Percy Raworth was Judith Farrar’s grandfather’s cousin, she visited the museum to tell us his story.
Percy Raworth was born in 1890 and attended Elmfield College in York. His father William ran a local building firm, and later became a local Councillor in Harrogate. By 1911 Percy was a Joiners’ apprentice and well on the way to joining the family firm. His career seems to have taken a side track as he was working as a ‘Stock Keeper’ at his brother-in-laws leather warehouse at Rushden, Northamptonshire when he enlisted.
Originally a member of the Machine Gun Corps, Percy went on to serve with the Tank Corps, specifically, ‘D’ Brigade and win the Military Medal. The Rushden Echo of 10th November 1916 notes that he:
Has been in action several times with the ‘Tanks’, once he was four hours under fire digging the ‘Tank’ out of a German dug-out into which it has sunk. On another occasion the ‘Tank’ caught fire, and Private Raworth and his driver got the military medal.’
Percy died on 23rd September 1917 of wounds he received during a German air raid. It seems that his tank again became grounded and whilst Percy was digging it out German aircraft attacked.
Capt. F. A. Robinson wrote to Percy’s father:
‘…he was struck by an enemy bomb. He was made as comfortable as humanly possible under the circumstances, and you will doubtless find some consolation in the knowledge that he did not appear to feel very much pain……our experiences of war were gained together. With opportunities like these of weighing up a man, one naturally sees him as he really is, and we were all glad to count Percy as our chum.’
Percy lies in Gwalia Cemetery near Ypres.
Explore more memories from the ribbon
Mrs Drury of Richmond visited the museum to tell us about Jack Morley, her great uncle. Jack Morley was one of nine children of a hill farmer in Weardale, County Durham and a keen athlete. In 1914 he lived in Toronto, Canada whither he had emigrated and worked as a cabinet maker. When war broke out he returned to England, to his mother’s great joy, to join up in the Durham Light Infantry. One of his five brothers was Customs and Exciseman for Swaledale and Wensleydale, based in Richmond, near Catterick Camp where Jack did some training. Jack would ride over to Richmond to visit and would tie up his horse in the garden to the great delight of his nieces! Jack served in the 1915-1917 Salonica Campaign in northern Greece, at the time that city was badly burned. Jack organized the transport of supplies, mainly by mules through the hills up to the Struma Front. His height was 6’3” and together with his high-heeled riding boots and his high officer’s helmet, he made a commanding figure in securing the co-operation of the locals! In his time off he enjoyed shooting in the nearby Vardar Estuary marshes and brought home fine striped woollen socks run through with silver thread. The stamps from the postcards he sent home are still in a family stamp collection.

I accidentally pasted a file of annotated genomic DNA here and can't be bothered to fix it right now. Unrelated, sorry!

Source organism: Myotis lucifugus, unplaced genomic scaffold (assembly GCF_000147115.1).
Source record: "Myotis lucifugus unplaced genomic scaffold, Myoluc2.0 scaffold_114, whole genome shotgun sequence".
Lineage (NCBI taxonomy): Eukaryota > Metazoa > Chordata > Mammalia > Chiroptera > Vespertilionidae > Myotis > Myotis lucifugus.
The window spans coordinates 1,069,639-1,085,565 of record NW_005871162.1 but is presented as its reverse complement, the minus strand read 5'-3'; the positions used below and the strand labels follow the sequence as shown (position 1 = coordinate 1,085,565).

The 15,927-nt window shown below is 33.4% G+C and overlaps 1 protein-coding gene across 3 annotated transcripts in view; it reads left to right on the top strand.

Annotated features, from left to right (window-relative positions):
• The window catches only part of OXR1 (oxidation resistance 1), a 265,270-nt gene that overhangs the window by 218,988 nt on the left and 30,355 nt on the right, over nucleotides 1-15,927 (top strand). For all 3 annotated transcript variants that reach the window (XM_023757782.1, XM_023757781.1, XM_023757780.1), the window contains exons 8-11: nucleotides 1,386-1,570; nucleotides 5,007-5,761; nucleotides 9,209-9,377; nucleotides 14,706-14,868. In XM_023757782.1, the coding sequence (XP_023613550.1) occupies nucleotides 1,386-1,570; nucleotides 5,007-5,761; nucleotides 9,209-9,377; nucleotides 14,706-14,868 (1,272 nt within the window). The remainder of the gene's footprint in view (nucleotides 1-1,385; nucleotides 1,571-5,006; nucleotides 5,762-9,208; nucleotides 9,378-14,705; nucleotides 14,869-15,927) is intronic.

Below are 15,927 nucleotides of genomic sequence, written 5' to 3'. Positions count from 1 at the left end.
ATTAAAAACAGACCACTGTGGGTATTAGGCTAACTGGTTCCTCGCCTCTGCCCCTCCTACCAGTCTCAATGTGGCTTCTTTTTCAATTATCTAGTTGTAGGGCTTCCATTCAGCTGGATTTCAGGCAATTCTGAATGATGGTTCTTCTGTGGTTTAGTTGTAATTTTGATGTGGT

Submitted by Jon Bemrose. Private Fred Ward (50236) born 1898 in East Yorkshire. Working as a lad porter on the railway at Ampleforth before joining up. Joined the Green Howards at Richmond, but he was transfered to the Northumberland Fusiliers. Fred was in France, near Arras in early 1917 – Jon states: “The fateful day was the Battle of Arras, Easter Monday 9th April. It must have been terrible, having heard and seen all the death and destruction that had occurred before they set off at around 9:00am. My best guess is that they reached the “Blue” line, where they were hit by machinegun fire. Whether initially buried by shell fire or his comrades, Fred was later found and finally burried at Orchard Dump Cemetery, Arleux en Gohelle. I visited his grave in 2016, the first of the family to do so I am led to believe.”
Deirdre Tyler of Richmond explained the story of Ernest (Ernie) John Tyler to us at one of our drop-in days. Ernie was born on 23 April 1880 in Edmonton, London. He served in the Royal Engineers 1914-1919, mainly with 29 Division and saw active service in the Dardanelles and the Somme. He embarked for his first active service on 2 June 1915. He was one of the few Royal Engineers aboard the “S.S. River Clyde” in 1915, when it was ill-fatedly beached at “V” beach, Cape Helles, Gallipoli, under the guns of the defenders. Six VC’s were subsequently awarded to the ship’s crew for their courage in maintaining the bridge and rescuing the wounded from the beach. Ernie subsequently spent time in Egypt and then at the Home Depot. He suffered from typhoid or enteric fever and as a result was granted home furlough from 29 February to 19 April 1916. He also caught malaria, being classed B,ii for six months as a result. He was awarded a Good Conduct Badge on 18 June 1917. Ernie lost two of his brothers in the Great War, one at Gallipoli, and another at sea. After the First World War, Ernie returned to his work in the postal service and was in charge of the first telegraph message motor cycle delivery riders. He had six children who survived into adulthood. Five served their country in the forces; four in the second world war and one post war. Bernard, his eldest son, was killed…